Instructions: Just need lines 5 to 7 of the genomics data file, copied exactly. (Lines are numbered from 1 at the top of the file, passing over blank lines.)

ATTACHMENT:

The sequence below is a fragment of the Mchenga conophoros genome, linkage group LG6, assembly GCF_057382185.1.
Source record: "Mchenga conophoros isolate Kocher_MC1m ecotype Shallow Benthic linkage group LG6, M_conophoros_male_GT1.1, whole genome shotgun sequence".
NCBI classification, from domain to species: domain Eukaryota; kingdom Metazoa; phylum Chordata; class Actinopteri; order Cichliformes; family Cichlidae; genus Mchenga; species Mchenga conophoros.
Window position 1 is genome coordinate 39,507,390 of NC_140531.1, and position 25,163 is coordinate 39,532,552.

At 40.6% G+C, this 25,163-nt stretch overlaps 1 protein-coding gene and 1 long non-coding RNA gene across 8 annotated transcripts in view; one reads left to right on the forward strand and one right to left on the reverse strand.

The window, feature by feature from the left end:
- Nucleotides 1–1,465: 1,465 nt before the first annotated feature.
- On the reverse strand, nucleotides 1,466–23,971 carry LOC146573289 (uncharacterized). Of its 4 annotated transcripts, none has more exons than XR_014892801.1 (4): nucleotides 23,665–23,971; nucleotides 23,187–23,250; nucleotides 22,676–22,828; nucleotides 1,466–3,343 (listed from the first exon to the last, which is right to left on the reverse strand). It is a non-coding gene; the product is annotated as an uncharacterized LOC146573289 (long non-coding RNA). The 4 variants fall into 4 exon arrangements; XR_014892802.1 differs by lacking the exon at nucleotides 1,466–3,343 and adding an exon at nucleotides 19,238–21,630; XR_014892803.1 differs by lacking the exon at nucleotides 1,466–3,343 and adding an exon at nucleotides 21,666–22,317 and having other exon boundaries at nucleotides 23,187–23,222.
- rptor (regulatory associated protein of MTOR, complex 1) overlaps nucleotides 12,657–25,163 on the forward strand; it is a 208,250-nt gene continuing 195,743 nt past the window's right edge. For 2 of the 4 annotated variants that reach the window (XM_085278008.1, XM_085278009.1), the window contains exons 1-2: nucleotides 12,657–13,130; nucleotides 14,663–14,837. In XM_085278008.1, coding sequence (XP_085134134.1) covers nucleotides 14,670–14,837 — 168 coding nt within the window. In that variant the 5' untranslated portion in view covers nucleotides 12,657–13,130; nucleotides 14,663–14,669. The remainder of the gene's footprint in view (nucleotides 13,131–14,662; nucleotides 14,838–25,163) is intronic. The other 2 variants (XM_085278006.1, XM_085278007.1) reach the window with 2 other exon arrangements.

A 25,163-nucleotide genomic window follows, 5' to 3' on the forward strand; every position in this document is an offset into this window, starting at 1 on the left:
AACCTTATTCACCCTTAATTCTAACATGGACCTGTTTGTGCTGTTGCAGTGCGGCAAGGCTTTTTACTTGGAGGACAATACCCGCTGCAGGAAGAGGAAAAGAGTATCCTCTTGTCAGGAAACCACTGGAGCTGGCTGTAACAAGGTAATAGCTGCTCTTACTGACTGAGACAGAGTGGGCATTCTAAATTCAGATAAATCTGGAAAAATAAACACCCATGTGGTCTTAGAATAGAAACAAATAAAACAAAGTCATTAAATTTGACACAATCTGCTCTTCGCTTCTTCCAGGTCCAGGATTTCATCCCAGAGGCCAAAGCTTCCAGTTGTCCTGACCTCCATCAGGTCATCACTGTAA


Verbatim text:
At 40.6% G+C, this 25,163-nt stretch overlaps 1 protein-coding gene and 1 long non-coding RNA gene across 8 annotated transcripts in view; one reads left to right on the forward strand and one right to left on the reverse strand.

The window, feature by feature from the left end:
- Nucleotides 1–1,465: 1,465 nt before the first annotated feature.